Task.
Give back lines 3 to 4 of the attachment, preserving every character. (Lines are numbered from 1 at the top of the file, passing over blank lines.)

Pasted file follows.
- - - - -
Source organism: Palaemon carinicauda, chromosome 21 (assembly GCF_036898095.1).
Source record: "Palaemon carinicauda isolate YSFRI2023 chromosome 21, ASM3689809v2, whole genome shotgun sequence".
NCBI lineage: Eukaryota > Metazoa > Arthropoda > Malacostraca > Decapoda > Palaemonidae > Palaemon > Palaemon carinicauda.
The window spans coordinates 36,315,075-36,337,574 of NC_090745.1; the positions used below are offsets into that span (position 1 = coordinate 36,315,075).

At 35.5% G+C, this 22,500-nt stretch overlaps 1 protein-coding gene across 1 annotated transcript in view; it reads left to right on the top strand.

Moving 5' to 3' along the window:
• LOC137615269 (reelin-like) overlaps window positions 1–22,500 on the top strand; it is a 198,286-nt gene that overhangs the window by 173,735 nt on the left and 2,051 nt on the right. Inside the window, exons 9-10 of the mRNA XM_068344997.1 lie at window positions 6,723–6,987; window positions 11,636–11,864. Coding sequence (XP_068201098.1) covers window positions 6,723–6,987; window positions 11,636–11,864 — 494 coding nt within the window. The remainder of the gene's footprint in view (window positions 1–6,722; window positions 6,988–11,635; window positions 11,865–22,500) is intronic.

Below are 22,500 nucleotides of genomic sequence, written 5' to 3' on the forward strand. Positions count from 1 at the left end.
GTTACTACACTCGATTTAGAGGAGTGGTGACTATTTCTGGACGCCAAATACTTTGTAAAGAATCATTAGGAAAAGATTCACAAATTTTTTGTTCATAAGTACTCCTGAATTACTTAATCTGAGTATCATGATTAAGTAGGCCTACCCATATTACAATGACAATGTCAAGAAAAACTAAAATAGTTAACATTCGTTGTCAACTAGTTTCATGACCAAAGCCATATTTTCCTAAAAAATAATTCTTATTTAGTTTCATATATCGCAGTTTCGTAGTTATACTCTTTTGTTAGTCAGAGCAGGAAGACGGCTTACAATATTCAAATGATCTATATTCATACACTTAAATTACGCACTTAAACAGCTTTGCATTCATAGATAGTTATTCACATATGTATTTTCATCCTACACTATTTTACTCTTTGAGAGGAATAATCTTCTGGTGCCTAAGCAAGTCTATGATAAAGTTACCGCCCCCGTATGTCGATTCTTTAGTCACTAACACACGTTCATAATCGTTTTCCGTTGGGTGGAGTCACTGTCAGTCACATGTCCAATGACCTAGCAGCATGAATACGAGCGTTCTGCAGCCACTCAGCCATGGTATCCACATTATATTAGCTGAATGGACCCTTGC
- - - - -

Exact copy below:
NCBI lineage: Eukaryota > Metazoa > Arthropoda > Malacostraca > Decapoda > Palaemonidae > Palaemon > Palaemon carinicauda.
The window spans coordinates 36,315,075-36,337,574 of NC_090745.1; the positions used below are offsets into that span (position 1 = coordinate 36,315,075).